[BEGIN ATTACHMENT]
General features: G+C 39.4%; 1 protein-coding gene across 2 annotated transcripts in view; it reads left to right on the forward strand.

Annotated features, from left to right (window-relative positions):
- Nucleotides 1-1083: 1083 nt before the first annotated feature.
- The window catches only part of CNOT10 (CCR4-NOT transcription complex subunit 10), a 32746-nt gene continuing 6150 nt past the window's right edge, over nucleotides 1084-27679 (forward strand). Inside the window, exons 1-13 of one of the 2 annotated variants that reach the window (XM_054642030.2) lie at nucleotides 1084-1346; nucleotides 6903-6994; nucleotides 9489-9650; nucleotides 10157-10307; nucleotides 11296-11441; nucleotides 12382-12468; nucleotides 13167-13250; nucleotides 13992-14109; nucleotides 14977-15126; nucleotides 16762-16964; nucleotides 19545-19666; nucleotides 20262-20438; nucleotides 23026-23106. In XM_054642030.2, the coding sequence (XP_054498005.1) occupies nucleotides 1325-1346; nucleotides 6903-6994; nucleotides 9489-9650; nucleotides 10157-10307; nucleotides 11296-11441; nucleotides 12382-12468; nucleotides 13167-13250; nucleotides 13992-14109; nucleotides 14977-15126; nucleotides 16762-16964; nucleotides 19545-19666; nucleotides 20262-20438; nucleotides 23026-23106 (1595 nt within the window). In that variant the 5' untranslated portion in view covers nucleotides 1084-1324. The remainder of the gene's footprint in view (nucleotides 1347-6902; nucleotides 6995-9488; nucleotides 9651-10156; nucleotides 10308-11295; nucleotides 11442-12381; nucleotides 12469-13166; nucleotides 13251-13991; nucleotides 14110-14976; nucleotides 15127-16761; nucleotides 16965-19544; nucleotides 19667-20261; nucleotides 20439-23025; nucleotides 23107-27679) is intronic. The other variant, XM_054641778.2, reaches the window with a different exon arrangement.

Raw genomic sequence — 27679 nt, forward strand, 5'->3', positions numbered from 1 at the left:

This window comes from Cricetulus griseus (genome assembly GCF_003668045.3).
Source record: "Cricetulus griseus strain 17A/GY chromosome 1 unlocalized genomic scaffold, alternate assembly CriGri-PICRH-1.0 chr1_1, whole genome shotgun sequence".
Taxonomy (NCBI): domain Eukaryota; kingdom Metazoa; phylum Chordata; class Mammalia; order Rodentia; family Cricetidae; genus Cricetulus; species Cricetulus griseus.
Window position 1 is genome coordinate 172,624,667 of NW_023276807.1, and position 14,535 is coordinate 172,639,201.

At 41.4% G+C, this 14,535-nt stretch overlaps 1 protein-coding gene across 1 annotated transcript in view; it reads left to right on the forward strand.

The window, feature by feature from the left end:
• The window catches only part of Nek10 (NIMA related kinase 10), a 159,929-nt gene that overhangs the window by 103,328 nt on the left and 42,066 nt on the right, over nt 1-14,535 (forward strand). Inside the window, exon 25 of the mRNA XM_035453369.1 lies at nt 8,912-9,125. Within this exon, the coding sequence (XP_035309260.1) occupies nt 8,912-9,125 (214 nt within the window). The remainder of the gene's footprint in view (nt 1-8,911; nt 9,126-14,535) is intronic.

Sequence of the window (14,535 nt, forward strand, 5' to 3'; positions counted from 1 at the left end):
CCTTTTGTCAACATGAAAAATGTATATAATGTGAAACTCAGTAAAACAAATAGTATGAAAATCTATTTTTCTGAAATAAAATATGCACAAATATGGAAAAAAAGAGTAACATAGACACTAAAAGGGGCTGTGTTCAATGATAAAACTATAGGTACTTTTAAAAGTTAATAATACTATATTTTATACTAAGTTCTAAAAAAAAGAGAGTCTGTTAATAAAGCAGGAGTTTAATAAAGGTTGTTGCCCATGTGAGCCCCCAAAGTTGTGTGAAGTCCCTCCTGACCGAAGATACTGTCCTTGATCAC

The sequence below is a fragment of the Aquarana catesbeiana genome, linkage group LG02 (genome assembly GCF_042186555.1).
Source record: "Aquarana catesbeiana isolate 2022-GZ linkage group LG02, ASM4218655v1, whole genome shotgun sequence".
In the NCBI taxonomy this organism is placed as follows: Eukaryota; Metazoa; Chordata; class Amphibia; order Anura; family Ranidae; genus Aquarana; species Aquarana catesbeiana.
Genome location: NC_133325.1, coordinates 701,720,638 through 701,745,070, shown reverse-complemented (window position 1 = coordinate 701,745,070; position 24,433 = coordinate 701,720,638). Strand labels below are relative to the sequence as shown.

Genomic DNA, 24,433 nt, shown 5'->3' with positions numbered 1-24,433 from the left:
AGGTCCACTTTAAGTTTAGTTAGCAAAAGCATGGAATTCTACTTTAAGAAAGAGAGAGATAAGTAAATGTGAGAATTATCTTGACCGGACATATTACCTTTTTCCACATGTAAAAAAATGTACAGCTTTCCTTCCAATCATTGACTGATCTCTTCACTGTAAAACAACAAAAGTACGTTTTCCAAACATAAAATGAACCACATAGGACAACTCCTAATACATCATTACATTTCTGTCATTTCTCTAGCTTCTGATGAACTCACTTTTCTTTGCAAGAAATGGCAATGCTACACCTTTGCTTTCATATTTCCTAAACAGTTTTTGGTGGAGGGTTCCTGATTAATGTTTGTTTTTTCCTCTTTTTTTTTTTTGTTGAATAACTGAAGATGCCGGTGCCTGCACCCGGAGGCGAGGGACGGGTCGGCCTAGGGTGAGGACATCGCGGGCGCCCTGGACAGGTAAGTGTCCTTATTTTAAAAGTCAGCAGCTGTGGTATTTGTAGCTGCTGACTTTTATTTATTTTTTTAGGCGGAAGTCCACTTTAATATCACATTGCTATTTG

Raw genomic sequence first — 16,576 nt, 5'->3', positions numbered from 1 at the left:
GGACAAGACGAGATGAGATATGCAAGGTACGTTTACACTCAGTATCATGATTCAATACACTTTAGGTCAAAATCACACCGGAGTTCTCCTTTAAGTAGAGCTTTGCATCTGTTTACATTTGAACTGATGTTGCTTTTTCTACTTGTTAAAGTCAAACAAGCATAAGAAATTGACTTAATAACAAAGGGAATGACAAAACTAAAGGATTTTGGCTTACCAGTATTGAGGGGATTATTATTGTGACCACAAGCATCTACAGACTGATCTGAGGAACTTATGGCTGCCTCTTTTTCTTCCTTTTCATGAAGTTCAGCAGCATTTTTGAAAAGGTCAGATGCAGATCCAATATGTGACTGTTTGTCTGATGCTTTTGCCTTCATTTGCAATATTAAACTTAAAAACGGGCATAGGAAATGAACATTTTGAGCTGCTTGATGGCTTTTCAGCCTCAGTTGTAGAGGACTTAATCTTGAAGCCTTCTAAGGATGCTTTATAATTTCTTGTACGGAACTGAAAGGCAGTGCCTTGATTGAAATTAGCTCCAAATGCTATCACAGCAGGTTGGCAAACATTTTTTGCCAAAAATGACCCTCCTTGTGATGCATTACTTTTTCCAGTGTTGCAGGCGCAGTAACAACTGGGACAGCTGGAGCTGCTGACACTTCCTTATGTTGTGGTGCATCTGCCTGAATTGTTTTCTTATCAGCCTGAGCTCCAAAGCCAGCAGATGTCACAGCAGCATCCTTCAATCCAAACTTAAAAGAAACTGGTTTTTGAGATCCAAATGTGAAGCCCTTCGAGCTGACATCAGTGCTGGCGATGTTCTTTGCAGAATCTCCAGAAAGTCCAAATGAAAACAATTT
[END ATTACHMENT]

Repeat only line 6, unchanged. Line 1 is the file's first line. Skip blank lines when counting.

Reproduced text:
This window comes from Cricetulus griseus (genome assembly GCF_003668045.3).